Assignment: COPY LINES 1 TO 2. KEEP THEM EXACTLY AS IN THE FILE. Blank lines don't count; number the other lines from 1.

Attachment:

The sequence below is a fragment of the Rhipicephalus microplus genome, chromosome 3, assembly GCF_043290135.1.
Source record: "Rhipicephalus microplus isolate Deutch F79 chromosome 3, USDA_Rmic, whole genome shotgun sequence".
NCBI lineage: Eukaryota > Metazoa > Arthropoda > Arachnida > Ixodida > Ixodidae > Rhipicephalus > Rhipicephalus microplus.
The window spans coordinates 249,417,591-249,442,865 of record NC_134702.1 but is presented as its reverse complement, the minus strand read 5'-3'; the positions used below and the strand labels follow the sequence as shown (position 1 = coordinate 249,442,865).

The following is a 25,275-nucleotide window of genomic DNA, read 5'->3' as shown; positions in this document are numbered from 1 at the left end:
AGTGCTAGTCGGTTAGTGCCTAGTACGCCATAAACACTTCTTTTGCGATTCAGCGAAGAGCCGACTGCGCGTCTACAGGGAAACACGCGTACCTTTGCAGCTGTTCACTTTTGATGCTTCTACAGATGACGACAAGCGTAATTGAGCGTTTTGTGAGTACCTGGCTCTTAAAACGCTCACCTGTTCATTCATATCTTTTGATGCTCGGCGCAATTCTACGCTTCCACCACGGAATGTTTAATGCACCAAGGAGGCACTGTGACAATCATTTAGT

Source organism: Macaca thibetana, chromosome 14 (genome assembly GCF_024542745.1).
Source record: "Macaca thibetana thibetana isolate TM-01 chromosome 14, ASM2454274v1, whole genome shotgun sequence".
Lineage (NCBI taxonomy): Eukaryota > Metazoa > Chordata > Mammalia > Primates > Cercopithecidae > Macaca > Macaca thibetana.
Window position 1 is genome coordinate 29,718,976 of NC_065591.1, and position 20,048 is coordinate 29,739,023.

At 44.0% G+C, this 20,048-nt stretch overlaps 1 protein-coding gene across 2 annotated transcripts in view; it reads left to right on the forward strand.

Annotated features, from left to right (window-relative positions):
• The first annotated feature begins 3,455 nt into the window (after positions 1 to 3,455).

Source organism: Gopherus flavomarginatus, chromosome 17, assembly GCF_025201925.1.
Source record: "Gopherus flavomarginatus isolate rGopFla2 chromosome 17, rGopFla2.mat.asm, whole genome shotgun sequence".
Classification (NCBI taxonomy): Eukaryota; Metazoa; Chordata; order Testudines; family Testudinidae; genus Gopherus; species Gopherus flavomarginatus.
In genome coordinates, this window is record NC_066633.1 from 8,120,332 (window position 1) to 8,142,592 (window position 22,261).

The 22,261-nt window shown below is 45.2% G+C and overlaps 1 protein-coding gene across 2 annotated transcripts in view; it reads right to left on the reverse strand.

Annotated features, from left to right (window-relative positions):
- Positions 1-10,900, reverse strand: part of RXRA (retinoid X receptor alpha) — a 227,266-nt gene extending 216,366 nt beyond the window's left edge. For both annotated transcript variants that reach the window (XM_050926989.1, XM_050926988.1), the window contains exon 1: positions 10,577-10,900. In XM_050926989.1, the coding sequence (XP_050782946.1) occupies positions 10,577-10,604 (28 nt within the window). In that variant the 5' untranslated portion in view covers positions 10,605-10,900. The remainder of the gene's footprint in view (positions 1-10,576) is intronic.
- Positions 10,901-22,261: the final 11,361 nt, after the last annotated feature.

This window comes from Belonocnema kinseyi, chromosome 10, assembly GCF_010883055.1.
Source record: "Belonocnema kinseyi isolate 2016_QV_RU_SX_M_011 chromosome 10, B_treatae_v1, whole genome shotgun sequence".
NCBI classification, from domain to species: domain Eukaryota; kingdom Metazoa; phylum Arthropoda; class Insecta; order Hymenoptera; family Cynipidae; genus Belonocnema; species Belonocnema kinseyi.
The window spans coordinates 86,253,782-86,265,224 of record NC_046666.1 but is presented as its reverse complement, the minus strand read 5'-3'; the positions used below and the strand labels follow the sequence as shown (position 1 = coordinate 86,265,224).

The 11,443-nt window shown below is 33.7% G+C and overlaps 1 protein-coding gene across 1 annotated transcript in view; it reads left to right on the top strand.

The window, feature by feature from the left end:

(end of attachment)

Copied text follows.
The sequence below is a fragment of the Rhipicephalus microplus genome, chromosome 3, assembly GCF_043290135.1.
Source record: "Rhipicephalus microplus isolate Deutch F79 chromosome 3, USDA_Rmic, whole genome shotgun sequence".